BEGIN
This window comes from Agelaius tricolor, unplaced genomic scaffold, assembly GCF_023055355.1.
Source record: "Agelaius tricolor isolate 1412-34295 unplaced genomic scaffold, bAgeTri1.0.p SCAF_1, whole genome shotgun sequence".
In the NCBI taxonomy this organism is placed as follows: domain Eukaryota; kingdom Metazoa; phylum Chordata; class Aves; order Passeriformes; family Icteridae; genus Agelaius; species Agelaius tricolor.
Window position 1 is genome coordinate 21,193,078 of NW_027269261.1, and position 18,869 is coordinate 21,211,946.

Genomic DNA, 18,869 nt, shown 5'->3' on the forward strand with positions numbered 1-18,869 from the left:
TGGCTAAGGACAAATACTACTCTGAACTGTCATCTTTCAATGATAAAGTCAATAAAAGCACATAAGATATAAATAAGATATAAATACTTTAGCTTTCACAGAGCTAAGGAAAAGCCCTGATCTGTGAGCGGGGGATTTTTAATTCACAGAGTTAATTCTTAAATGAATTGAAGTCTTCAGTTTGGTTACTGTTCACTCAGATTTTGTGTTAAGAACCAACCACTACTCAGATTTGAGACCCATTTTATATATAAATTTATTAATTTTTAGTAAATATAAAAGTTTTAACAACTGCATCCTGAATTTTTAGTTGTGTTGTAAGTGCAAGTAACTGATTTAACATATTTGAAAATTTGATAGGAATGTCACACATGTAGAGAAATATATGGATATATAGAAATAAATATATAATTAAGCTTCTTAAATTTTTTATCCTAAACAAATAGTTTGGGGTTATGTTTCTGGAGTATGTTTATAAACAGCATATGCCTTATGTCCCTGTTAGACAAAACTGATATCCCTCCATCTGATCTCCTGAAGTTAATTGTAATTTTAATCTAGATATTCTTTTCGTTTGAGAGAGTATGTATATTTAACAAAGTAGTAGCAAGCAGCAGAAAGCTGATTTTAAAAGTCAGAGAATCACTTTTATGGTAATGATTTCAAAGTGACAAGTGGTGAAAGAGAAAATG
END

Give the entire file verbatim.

This window comes from Agelaius tricolor, unplaced genomic scaffold, assembly GCF_023055355.1.
Source record: "Agelaius tricolor isolate 1412-34295 unplaced genomic scaffold, bAgeTri1.0.p SCAF_1, whole genome shotgun sequence".
In the NCBI taxonomy this organism is placed as follows: domain Eukaryota; kingdom Metazoa; phylum Chordata; class Aves; order Passeriformes; family Icteridae; genus Agelaius; species Agelaius tricolor.
Window position 1 is genome coordinate 21,193,078 of NW_027269261.1, and position 18,869 is coordinate 21,211,946.

Genomic DNA, 18,869 nt, shown 5'->3' on the forward strand with positions numbered 1-18,869 from the left:
TGGCTAAGGACAAATACTACTCTGAACTGTCATCTTTCAATGATAAAGTCAATAAAAGCACATAAGATATAAATAAGATATAAATACTTTAGCTTTCACAGAGCTAAGGAAAAGCCCTGATCTGTGAGCGGGGGATTTTTAATTCACAGAGTTAATTCTTAAATGAATTGAAGTCTTCAGTTTGGTTACTGTTCACTCAGATTTTGTGTTAAGAACCAACCACTACTCAGATTTGAGACCCATTTTATATATAAATTTATTAATTTTTAGTAAATATAAAAGTTTTAACAACTGCATCCTGAATTTTTAGTTGTGTTGTAAGTGCAAGTAACTGATTTAACATATTTGAAAATTTGATAGGAATGTCACACATGTAGAGAAATATATGGATATATAGAAATAAATATATAATTAAGCTTCTTAAATTTTTTATCCTAAACAAATAGTTTGGGGTTATGTTTCTGGAGTATGTTTATAAACAGCATATGCCTTATGTCCCTGTTAGACAAAACTGATATCCCTCCATCTGATCTCCTGAAGTTAATTGTAATTTTAATCTAGATATTCTTTTCGTTTGAGAGAGTATGTATATTTAACAAAGTAGTAGCAAGCAGCAGAAAGCTGATTTTAAAAGTCAGAGAATCACTTTTATGGTAATGATTTCAAAGTGACAAGTGGTGAAAGAGAAAATG